He was constrained by a number: 140, the maximum characters a Twitter message can contain. On a recent Wednesday afternoon, it was US President Barack Obama's own, self-imposed limit. Obama was hosting a "Twitter Town Hall Meeting" in the East Room of the White House, where he hoped to explain his policies through the new medium.
It's a challenge for a politician to restrict his comments to 140 characters, especially during a budget crisis in which anger and shouting seemed to prevail over actual arguments.
"I'm going to make history here as the first president to live tweet," Obama said with an amused smile, as he walked up to a laptop adorned with the presidential seal. These were big words for a particularly insignificant event.
Obama has always managed to win over Americans with big words. He used big words to raise expectations and establish a mood of change in the 2008 presidential election campaign, when he inspired the country with his slogan "Yes, we can."
Obama, who signs his tweets with "bo," began with a question: "In order to reduce the deficit, what costs would you cut and what investments would you keep?"
The tweeting session lasted more than an hour. But after his first tweet, Obama stopped typing into the laptop and, like any other politician, spoke into the microphone, giving long responses which were up to 3,900 characters in length, instead of the 140-character Twitter messages. It was a barrage of ifs and buts, that included the usual political rhetoric, and when the event drew to a close, some would have been tempted to ask what exactly was different about this first Twitter event hosted by the US president.
When Barack Obama was elected almost three years ago, the country seemed intoxicated. The world allowed itself to be carried along by this wave of enthusiasm, and by its hopes for a new, more peaceful America. A crowd of 200,000 people came to hear him speak at the Victory Column in Berlin; Kenyans spent the entire election night dancing in front of their television sets; in Japan, the residents of a fishing village named Obama celebrated his victory; in Gaza, where hatred for America is normally the prevailing sentiment, there were exuberant parties; and in London, Madame Tussauds wax museum handed out free tickets.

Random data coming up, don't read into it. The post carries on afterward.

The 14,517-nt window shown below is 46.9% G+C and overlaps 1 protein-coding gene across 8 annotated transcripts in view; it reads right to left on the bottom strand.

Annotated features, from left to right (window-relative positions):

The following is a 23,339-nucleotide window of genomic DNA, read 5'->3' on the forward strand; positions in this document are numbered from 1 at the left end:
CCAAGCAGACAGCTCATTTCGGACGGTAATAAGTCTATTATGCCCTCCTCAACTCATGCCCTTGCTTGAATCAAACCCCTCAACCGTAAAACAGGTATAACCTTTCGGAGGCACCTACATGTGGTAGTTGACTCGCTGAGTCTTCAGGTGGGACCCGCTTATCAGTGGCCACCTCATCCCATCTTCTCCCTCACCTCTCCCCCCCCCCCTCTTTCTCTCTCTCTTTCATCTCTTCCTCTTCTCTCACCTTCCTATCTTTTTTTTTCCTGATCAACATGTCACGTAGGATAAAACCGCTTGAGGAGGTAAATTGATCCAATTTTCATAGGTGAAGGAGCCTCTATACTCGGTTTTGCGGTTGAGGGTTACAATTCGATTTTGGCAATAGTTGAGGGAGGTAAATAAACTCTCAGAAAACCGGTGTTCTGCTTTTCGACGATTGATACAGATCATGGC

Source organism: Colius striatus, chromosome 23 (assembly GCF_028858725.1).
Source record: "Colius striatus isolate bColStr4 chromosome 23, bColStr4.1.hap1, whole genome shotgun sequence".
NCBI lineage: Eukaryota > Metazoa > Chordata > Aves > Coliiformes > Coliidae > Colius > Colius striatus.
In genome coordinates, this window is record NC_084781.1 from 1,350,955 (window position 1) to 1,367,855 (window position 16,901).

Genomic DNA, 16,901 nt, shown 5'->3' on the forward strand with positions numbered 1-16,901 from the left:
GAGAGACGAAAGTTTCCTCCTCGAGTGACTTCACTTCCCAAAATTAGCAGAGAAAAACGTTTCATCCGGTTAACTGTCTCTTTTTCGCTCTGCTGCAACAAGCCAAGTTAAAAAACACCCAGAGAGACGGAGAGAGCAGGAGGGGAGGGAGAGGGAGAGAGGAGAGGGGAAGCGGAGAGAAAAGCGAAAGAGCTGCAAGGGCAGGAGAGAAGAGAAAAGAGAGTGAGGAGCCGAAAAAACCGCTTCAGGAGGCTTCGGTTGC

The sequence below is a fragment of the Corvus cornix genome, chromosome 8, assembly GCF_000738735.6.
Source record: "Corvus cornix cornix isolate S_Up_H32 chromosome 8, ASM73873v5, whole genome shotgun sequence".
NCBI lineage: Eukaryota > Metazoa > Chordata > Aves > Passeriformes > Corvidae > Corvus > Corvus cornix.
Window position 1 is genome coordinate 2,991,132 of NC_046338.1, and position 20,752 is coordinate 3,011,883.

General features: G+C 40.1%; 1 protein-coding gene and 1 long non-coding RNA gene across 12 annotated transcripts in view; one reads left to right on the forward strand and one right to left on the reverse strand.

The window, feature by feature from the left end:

Obama's election was the self-affirmation of a nation that wanted to prove that the American dream was still alive. Not voting for Obama would have been cynical, timid and un-American.
The world also had high hopes for a changed America, a country that would be less militaristic than it was under his predecessor, George W. Bush, and one that would pursue smarter policies, both in dealing with the Islamic world and on issues of environmental protection and climate change.
This wasn't just wishful thinking on the part of his voters or his foreign admirers. In fact, it consisted of tangible promises Obama had actually made. Again and again, he talked of uniting the country and even healing the planet.
And? Did he make good on those promises?